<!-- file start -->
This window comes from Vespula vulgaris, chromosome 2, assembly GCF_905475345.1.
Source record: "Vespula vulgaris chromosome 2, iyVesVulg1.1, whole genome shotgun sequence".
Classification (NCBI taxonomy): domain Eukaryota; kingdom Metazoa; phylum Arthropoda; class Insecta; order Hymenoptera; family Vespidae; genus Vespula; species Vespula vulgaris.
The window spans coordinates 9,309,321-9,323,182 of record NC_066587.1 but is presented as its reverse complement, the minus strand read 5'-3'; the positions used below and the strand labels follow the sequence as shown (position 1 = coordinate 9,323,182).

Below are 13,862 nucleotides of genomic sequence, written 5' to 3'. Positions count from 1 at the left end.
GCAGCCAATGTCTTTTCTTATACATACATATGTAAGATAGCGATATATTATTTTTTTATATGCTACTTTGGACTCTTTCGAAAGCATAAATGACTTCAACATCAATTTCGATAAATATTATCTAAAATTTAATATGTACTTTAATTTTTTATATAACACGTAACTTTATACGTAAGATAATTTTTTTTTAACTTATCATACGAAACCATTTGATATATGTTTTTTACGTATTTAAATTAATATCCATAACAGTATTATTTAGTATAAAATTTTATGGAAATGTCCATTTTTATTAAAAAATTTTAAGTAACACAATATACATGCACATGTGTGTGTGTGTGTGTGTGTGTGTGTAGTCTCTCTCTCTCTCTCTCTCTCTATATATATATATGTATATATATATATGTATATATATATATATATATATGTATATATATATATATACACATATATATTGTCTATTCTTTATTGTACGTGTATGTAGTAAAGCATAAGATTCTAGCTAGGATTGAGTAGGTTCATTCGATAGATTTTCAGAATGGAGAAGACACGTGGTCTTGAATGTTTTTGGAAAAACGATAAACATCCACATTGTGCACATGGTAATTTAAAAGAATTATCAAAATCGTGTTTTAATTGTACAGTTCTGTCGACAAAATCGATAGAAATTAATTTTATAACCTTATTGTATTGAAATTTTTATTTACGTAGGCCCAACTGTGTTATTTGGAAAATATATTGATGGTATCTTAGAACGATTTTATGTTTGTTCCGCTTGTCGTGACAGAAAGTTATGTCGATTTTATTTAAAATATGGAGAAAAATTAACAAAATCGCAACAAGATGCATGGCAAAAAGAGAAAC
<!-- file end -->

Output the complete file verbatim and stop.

This window comes from Vespula vulgaris, chromosome 2, assembly GCF_905475345.1.
Source record: "Vespula vulgaris chromosome 2, iyVesVulg1.1, whole genome shotgun sequence".
Classification (NCBI taxonomy): domain Eukaryota; kingdom Metazoa; phylum Arthropoda; class Insecta; order Hymenoptera; family Vespidae; genus Vespula; species Vespula vulgaris.
The window spans coordinates 9,309,321-9,323,182 of record NC_066587.1 but is presented as its reverse complement, the minus strand read 5'-3'; the positions used below and the strand labels follow the sequence as shown (position 1 = coordinate 9,323,182).

Below are 13,862 nucleotides of genomic sequence, written 5' to 3'. Positions count from 1 at the left end.
GCAGCCAATGTCTTTTCTTATACATACATATGTAAGATAGCGATATATTATTTTTTTATATGCTACTTTGGACTCTTTCGAAAGCATAAATGACTTCAACATCAATTTCGATAAATATTATCTAAAATTTAATATGTACTTTAATTTTTTATATAACACGTAACTTTATACGTAAGATAATTTTTTTTTAACTTATCATACGAAACCATTTGATATATGTTTTTTACGTATTTAAATTAATATCCATAACAGTATTATTTAGTATAAAATTTTATGGAAATGTCCATTTTTATTAAAAAATTTTAAGTAACACAATATACATGCACATGTGTGTGTGTGTGTGTGTGTGTGTGTAGTCTCTCTCTCTCTCTCTCTCTCTATATATATATATGTATATATATATATGTATATATATATATATATATATGTATATATATATATATACACATATATATTGTCTATTCTTTATTGTACGTGTATGTAGTAAAGCATAAGATTCTAGCTAGGATTGAGTAGGTTCATTCGATAGATTTTCAGAATGGAGAAGACACGTGGTCTTGAATGTTTTTGGAAAAACGATAAACATCCACATTGTGCACATGGTAATTTAAAAGAATTATCAAAATCGTGTTTTAATTGTACAGTTCTGTCGACAAAATCGATAGAAATTAATTTTATAACCTTATTGTATTGAAATTTTTATTTACGTAGGCCCAACTGTGTTATTTGGAAAATATATTGATGGTATCTTAGAACGATTTTATGTTTGTTCCGCTTGTCGTGACAGAAAGTTATGTCGATTTTATTTAAAATATGGAGAAAAATTAACAAAATCGCAACAAGATGCATGGCAAAAAGAGAAAC